The susceptibility and response of inbred and outbred Mimulus guttatus to infection by Cucumber mosaic virus
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The deleterious effects of inbreeding have been well documented, but only recently have studies begun to explore the consequences of inbreeding for important ecological interactions. We examined the effects of inbreeding on the interaction between host and pathogen using the mixed-mating Mimulus guttatus (Scrophulariaceae) and Cucumber mosaic virus (CMV). Inbred (self) and outbred M. guttatus from two California populations (M5 and M13) were rub-inoculated with CMV and compared to sham-inoculated controls. Flower production by outbred plants in host population M5 showed little effect of the inoculation treatment, but inoculation reduced flower production of inbred plants by 12%, indicating that inbreeding reduces tolerance to CMV infection. This interaction fell short of significance, however. The effects of inbreeding and CMV inoculation on biomass in M5 varied significantly across the 15 families used in this experiment, indicating genetic variation in the effect of inbreeding on resistance or tolerance to CMV. CMV infection reduced biomass in host population M13, but there were no significant interactions between virus treatment and level of inbreeding for either flower production or biomass. Enzyme linked immunosorbent assay (ELISA) was used to detect CMV in host tissues. In both populations, mean ELISA absorbance values of inoculated plants were nearly identical for self and outcross hosts, indicating equal susceptibility to CMV. In outbred plants of population M5, flower production did not change with increasing ELISA absorbance, but in inbred plants it declined, indicating reduced tolerance to CMV infection. The results from this study suggest that pathogens may become increasingly detrimental as host populations become more inbred.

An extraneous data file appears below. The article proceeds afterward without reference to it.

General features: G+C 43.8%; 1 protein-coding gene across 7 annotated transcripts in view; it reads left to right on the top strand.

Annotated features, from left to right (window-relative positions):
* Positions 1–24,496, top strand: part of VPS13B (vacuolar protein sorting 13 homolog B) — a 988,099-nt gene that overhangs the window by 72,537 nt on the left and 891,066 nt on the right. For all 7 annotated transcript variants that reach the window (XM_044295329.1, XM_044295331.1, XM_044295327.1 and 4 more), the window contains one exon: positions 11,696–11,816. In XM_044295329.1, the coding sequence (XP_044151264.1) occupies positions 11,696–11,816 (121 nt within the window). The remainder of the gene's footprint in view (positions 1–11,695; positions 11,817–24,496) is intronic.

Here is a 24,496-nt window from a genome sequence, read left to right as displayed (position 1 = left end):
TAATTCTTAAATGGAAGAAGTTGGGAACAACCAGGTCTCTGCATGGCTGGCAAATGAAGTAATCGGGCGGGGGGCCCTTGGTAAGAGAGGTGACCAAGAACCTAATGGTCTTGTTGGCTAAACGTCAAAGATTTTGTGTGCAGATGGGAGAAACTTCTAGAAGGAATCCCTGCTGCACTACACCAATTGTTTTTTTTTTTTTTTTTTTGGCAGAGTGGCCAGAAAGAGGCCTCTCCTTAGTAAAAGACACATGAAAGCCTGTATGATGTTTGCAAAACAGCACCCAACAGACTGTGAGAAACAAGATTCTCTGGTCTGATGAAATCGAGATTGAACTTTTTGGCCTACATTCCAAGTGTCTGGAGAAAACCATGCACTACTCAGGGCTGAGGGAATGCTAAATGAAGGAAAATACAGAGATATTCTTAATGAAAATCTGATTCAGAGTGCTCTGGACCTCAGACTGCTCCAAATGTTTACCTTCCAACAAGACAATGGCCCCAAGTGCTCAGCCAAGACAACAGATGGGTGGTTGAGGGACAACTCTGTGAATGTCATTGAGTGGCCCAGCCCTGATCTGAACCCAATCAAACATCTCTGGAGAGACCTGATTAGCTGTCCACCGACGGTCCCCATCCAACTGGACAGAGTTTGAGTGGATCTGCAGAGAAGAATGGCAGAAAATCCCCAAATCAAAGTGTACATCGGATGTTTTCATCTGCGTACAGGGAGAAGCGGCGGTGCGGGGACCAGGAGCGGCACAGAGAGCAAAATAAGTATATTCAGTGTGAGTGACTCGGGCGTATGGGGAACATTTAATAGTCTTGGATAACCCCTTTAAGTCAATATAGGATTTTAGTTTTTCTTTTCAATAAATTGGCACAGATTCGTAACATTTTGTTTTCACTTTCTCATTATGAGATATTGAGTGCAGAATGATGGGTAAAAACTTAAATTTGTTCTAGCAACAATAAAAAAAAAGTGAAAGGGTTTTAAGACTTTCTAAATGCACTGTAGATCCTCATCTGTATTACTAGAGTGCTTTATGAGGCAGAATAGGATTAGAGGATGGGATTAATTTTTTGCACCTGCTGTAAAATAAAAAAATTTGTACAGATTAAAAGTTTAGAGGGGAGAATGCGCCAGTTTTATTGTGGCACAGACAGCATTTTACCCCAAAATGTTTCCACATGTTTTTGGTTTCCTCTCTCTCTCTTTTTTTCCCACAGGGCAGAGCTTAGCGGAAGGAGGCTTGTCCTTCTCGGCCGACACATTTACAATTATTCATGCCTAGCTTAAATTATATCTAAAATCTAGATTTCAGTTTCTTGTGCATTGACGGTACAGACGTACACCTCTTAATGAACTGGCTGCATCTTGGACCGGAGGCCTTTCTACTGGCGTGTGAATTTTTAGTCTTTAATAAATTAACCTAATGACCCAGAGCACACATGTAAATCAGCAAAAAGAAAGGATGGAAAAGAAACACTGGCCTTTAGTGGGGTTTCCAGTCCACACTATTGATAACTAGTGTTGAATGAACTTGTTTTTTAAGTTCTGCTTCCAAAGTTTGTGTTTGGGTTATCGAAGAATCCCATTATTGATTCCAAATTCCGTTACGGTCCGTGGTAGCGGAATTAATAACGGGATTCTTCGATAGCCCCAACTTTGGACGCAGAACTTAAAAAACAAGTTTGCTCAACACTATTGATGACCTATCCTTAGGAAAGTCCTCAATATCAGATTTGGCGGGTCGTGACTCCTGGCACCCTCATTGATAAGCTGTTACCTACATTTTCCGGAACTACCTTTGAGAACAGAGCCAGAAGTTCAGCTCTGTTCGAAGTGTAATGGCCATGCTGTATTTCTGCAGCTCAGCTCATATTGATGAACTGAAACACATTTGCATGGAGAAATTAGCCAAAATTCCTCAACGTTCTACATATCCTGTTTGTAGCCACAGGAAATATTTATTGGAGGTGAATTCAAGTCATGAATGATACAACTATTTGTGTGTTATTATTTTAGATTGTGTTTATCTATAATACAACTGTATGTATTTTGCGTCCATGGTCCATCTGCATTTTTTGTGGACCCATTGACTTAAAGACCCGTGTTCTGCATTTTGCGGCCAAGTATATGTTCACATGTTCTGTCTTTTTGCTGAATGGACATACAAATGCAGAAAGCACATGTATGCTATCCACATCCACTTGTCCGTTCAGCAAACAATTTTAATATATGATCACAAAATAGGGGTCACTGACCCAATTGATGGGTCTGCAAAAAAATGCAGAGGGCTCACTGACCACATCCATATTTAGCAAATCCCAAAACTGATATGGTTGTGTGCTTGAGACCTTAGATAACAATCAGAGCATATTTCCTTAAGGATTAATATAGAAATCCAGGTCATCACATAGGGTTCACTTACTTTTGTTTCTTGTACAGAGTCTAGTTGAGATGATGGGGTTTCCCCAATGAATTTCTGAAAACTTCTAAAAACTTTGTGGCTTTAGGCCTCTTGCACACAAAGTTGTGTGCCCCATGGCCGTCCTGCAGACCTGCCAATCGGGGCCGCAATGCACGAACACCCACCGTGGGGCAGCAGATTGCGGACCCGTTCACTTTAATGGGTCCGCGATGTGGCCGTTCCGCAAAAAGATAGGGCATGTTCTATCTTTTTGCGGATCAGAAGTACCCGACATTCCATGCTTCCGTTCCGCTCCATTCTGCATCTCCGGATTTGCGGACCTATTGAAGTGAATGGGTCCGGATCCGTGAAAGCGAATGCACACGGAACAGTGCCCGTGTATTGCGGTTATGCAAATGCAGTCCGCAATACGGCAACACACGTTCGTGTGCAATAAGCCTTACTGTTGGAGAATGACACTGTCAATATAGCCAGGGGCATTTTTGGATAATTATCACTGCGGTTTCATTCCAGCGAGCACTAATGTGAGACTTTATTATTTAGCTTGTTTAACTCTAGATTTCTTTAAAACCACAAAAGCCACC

author list (cited authors)
Carr, D. E., Murphy, J. F., & Eubanks, M. D.